Banks and Fifth Third Bank and Huntington Bank and Regional/National Banks and Banking & Finance and KeyBank and Economic Recovery

Regional banks targeting midsize companies in Indiana

May 21, 2011

Regional banks with an Indianapolis presence are taking advantage of a recovering economy and pent-up lending demand to aggressively shop loans to midsize companies.

The shift in lending habits highlights an encouraging turnaround in the banking industry, which tightened credit requirements as the number of deteriorating loans escalated during the recession.

Several regional banks operating in the city report improving loan pipelines and are putting out the welcome mat for the thousands of midsize companies across the country.

“There certainly is an increase in middle-market activity, and we are certainly experiencing that in central Indiana,” said Gary Hentschel, president of Cleveland-based KeyBank’s central Indiana district.

Credit improvements helped KeyBank turn a $173 million profit in the first quarter while reducing its loan-loss reserve, a fund to handle future loan losses, by $40 million.

In the Indianapolis area, KeyBank’s commercial loan portfolio has had a “very noticeable increase” in activity, said Hentschel, who said company policy prevented him from being more specific.

Columbus, Ohio-based Huntington National Bank experienced a 7-percent increase in overall commercial lending in the first quarter and a 6-percent bump in middle-market loan activity compared with the fourth quarter in just the Indianapolis area.

Another regional bank with a local presence, Cincinnati-based Fifth Third Bank, saw commercial and industrial loans grow 4 percent in the first quarter compared with the same period a year ago.

In Indianapolis, Fifth Third’s commercial loan production is up a whopping 200 percent from the first three months of last year, said Kevin Hipskind, a senior vice president who leads the bank’s commercial division in central Indiana.

“The cash levels at banks are at historical highs,” Hipskind said. “The only way they can make that work for shareholders is to lend it out.”

National banking experts attribute the strong growth in the Great Lakes region to an uptick in manufacturing. Though Indiana remains heavily dependent on automotive, local bankers say Indianapolis offers a more diversified economy.

Health care and distribution sectors are picking up, too, they say, providing even more optimism for an economic recovery.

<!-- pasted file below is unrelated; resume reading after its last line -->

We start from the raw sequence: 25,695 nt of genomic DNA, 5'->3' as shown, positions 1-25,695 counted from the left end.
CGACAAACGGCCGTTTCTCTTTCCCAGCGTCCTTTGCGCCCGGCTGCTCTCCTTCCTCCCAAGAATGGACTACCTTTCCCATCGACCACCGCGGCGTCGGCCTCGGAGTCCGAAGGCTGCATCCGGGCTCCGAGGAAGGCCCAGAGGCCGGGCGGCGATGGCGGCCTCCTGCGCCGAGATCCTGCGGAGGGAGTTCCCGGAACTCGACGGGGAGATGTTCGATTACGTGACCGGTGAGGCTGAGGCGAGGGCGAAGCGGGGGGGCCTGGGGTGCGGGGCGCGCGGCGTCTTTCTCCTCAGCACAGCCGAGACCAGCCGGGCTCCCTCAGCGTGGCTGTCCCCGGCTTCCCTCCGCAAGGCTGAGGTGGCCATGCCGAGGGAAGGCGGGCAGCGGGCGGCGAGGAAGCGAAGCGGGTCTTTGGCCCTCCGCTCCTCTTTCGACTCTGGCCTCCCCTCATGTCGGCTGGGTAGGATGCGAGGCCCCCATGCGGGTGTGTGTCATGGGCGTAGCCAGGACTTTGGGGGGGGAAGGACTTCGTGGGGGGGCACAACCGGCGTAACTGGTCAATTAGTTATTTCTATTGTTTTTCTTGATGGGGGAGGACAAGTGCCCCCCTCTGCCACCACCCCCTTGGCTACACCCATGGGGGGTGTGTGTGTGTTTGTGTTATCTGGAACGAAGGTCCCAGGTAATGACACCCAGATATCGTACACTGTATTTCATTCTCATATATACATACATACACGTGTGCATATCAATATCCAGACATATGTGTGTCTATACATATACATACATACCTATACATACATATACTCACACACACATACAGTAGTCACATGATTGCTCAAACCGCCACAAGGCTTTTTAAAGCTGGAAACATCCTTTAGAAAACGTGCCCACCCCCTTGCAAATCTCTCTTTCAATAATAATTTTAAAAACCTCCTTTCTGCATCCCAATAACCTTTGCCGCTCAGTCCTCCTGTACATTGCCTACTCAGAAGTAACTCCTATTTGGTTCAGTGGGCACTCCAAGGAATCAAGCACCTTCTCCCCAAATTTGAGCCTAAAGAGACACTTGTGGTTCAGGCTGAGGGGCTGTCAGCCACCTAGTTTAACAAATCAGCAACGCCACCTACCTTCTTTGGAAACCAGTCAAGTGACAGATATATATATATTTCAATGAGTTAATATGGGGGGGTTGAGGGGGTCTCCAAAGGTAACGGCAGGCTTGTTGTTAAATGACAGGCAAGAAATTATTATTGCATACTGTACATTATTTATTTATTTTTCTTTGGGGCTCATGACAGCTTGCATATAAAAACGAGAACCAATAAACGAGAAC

The rosier outlook is leading companies to seek financing to fund expansions or to pay off existing debt at a cheaper rate. In turn, banks flush with cash are trying to win new business with more attractive terms.

But Indianapolis bankers contend there’s more to generating additional business than simply the enticement of cheaper rates. It’s about building relationships and getting company owners to bring more of their business—whether professional or personal—to the bank.

Huntington has doubled its number of bankers within the past year who specialize in small-business and middle-market lending. And KeyBank has added 11 branches in the Indianapolis area in the past two years.

Fifth Third, meanwhile, focused on building relationships with potential clients, so once the economy began showing improvement, they might seek the bank for financing.

Keeping those relationships is critical in the current lending environment as business customers are more prone to explore several banking options in better economic times. In fact, much of the loan growth some banks are experiencing is the result of taking it from a competitor.

“We have seen clients switch banks,” said Mike Newbold, president of Huntington’s central Indiana region. “Frankly, a good portion of our growth has come from that.”

Data from ThomsonReuters shows costs for middle-market borrowers dropped to historic lows in the first quarter as banks tried to entice companies into borrowing.

Newbold said Huntington doesn’t compete on interest rates and suspects some of the bank’s new business stemmed from a “breakdown in service” at another bank, or a customer simply may have had a credit or capital need that required a second look.

The commercial switch rate—the rate at which companies change banks—is about 10 percent, a historic high, said Fifth Third’s Hipskind.

He concurred that switching isn’t always about price, though.

“Over the last three years, it’s been an extremely tough environment,” Hipskind said. “They were uncertain about the future. The last thing they wanted to do was switch their relationship.”

Most of the increase in loan demand is generated from new and existing clients wanting to extend credit lines or increase inventories, for instance.

There are thousands of middle-market companies in the country, with revenue ranging from $5 million to $500 million, giving banks plenty of opportunity to lend.

The number of loans dropped during the recession while deposits increased, throwing the loan-to-deposit ratio out of whack.

Said Hentschel at KeyBank: “It makes sense to try to get that money to work for your shareholders, so to speak.”

But John Reed, president of David A. Noyes & Co.’s Investment Banking Group, cautioned that, overall, commercial lending still lags pre-recession levels by a wide margin.

Said Reed: “It’s hardly a rush to the doors for lending.”•

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